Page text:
Water samples, sediment samples, and microcosm samples were also analyzed for chemical water quality parameters. Those analyses and the times during which they were conducted are described below.

Organic Carbon. At the beginning of each study, a grab sample of water and soil were collected and kept refrigerated until the study was completed. At the time of collection, water samples were filtered through a 0.45-micron filter (Millipore, Billerica, MA) in a 500-ml capacity filtration kit (Nalgene Company, Rochester, NY). Samples of water and sediment taken from the end of the microcosm studies were shipped on ice overnight to Environmental Testing and Consulting, Inc. (ETC) in Memphis, TN, who analyzed water samples for total organic carbon (TOC) using Standard Method SM-5310B [18]. Sediment samples were analyzed for organic carbon using the Walkley-Black method [19]. Because the water samples were filtered prior to the laboratory analysis, the results are reported as DOC.

Dissolved Oxygen, Phenols, Nitrate, and Phosphate. The water samples were tested before and after the microcosm studies for dissolved oxygen, phenols, nitrate, and phosphate using a V-2000 Multi-Analyte Photometer and vacu-vial kits (CHEMetrics, Calverton, VA).

2.6. Data Analysis

Monitoring of the seven microcosms over four events yielded concentrations of total coliform and E. coli in the water column over 7 days. For Microcosms 2, 3, 4, and 5, FIB concentrations were adjusted to compensate for the changing ratio of sediment to water. That is, during the monitoring of microcosms, as aliquots of water were removed for analysis of FIB, the volume of water inside the microcosms decreased, increasing the sediment-towater volume and mass ratios. Because this study was driven by the hypothesis that sediment influenced the concentrations of FIB in water, and because experimentally the sediment became more influential due to the decreasing volume of water as aliquots were removed during the seven days, it was necessary to perform an adjustment calculation for the concentration of FIB in the water column (Ct). The following assumptions were used to determine the adjustment calculations for the changing sediment-to-water ratio: 1) the FIB concentrations in the water column are affected in direct proportion to the sediment; 2) the partitioning properties were not affected with the changing ratios; 3) FIB in the water did not settle into the sediment because of the turbulence in the water due to the mechanical shaking; and 4) FIB and/or nutrients could resuspend from the sediment into the water column. To conduct the adjustment, the concentration of FIB measured in each aliquot at time t (Caliquot,t) was multiplied by the volume of water existing at the time of the aliquot collection (Vt) and then divided by the initial volume of water in the microcosm (Vo), as shown in Equation (1).


Vt/Vo ranged from 1.0 at t = 0 to 0.72 at t = 7 days. Following this adjustment calculation for the microcosms containing sediment and water, the concentrations were normalized for Microcosms 1 through 5 by dividing each Ct by the initial concentration, Co, as per Equation (2).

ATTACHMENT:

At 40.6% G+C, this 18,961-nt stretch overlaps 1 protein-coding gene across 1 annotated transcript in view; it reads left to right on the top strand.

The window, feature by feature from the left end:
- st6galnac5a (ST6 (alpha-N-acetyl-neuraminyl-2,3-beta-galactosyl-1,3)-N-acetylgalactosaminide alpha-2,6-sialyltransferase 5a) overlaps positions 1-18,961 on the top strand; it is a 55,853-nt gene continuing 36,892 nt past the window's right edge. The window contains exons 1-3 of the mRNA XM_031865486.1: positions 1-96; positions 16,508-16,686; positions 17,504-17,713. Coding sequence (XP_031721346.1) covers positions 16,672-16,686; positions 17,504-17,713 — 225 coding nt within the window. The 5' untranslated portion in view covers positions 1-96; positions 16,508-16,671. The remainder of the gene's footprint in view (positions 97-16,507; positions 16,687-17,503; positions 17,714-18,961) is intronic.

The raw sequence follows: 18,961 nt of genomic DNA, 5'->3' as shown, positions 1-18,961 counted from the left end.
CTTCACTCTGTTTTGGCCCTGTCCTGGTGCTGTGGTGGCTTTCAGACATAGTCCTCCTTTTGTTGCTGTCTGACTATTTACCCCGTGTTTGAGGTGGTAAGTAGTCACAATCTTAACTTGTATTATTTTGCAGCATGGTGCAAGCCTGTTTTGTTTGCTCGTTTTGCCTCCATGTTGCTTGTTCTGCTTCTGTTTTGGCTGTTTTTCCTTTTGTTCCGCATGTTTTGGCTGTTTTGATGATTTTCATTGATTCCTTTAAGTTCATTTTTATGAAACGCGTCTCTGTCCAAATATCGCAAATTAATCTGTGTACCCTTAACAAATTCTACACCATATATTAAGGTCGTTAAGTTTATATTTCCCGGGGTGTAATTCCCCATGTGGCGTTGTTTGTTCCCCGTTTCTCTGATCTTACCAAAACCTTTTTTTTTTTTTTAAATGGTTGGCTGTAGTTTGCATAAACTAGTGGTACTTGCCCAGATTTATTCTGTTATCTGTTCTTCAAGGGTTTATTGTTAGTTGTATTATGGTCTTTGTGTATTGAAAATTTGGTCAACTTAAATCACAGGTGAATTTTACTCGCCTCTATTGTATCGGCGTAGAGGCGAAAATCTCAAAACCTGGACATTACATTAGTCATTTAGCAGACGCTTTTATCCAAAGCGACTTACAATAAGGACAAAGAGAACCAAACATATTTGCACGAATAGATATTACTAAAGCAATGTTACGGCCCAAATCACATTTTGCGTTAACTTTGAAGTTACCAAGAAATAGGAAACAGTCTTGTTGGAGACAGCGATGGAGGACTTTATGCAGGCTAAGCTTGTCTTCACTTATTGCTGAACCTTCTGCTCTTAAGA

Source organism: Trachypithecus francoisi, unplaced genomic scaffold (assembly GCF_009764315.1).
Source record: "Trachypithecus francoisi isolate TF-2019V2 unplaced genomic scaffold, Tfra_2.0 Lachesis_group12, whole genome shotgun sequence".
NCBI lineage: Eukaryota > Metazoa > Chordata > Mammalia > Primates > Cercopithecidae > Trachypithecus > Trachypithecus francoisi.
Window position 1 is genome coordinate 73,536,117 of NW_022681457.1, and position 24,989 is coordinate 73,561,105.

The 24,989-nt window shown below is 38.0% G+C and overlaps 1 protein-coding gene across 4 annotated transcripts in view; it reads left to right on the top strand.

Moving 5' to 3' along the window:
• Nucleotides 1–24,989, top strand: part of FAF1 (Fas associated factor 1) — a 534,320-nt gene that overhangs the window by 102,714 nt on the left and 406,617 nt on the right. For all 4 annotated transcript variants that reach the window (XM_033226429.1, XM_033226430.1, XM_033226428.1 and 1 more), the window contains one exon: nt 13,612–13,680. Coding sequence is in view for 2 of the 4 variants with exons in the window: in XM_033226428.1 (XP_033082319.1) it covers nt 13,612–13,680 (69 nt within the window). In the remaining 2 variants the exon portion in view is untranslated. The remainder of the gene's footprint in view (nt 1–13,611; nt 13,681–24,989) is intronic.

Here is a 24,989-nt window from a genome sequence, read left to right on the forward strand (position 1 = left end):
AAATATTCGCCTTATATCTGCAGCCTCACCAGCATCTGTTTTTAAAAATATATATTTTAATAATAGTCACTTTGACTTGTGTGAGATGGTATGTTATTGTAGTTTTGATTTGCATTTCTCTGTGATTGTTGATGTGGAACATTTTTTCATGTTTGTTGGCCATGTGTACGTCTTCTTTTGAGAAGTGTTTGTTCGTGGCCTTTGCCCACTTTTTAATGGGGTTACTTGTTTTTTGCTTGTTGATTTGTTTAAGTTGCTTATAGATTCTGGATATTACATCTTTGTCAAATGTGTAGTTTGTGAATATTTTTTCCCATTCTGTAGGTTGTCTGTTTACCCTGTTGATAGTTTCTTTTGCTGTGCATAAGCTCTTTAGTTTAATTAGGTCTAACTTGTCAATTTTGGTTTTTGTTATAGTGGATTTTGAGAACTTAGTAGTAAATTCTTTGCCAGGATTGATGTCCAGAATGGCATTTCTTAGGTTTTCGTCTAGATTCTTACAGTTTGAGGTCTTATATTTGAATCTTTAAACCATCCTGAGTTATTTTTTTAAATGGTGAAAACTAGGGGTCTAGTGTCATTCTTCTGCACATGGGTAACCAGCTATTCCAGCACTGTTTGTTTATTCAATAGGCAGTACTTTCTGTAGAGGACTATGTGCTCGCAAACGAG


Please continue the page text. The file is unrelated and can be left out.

This normalization allowed all of the initial concentrations to be equal to 100 and allowed all four events to be analyzed together. Further, the natural logarithms of the normalized concentrations were plotted against time to establish first-order decay rate constants in base e using the slope value of a best-fit line. This is described by Equation (3),


where C is concentration, t is time, and k is the first-order decay rate constant. If C = Co at t = 0, then this equation can be integrated by separation of variables to yield the linear equation


where lnCt is the dependent variable, t is the independent variable, k is the slope of the line, and lnCo is the y-intercept. Best-fit line calculations with slope, y-intercept, standard deviations, and the Pearson correlation coefficient were calculated using the software Igor Pro 5.01 (WaveMetrics, Inc., Lake Oswego, OR). The significance of the correlations was calculated using the SPSS Statistics 15 (SPSS, Inc., Chicago, IL). For this analysis, where FIB concentrations were lower than the detection limit, the value of half of the detection limit was used. FIB concentrations above quantification limits occurred only in Microcosm 3, and this microcosm was excluded from this analysis.

2.7. Applications to Stormwater Best Management Practices

The calculated total coliform decay rates for the different microcosms were used to evaluate the time and the surface area necessary for stormwater BMPs, such as extended detention ponds and constructed wetlands, to detain stormwater until coliform concentrations decreased to an acceptable level.

In order to calculate the detention times necessary for a BMP to reduce concentrations of total coliforms, the decay rate constant calculated for Microcosms 1 and 2 were used based on certain assumptions. For the extended detention pond, the total coliform decay rate for Microcosm 1 was used because the depth of a detention pond would be large enough that the bottom sediments have little effect on the decay rates of total coliform in the water detained. To calculate the detention times for a constructed wetland to decrease FIB concentrations, the total coliform decay rate constant for Microcosm 2 was utilized because this microcosm set up was similar to a wetlands BMP in that the water levels in wetlands are shallow. Then it can be assumed that sediment will have an effect on the water by becoming a source of resuspended coliforms and/or nutrients, providing a decreased decay rate of coliforms. By varying the initial concentration of FIB from 10,000 MPN/dl to 1000 MPN/dl, Equation 4 was rearranged to calculate the time, t, needed to reach a final FIB concentration of 330 MPN/dl. While there is no ambient water quality criteria for total coliforms, this concentration was used as an example standard from a total maximum daily load (TMDL) calculation from New York State [H20H].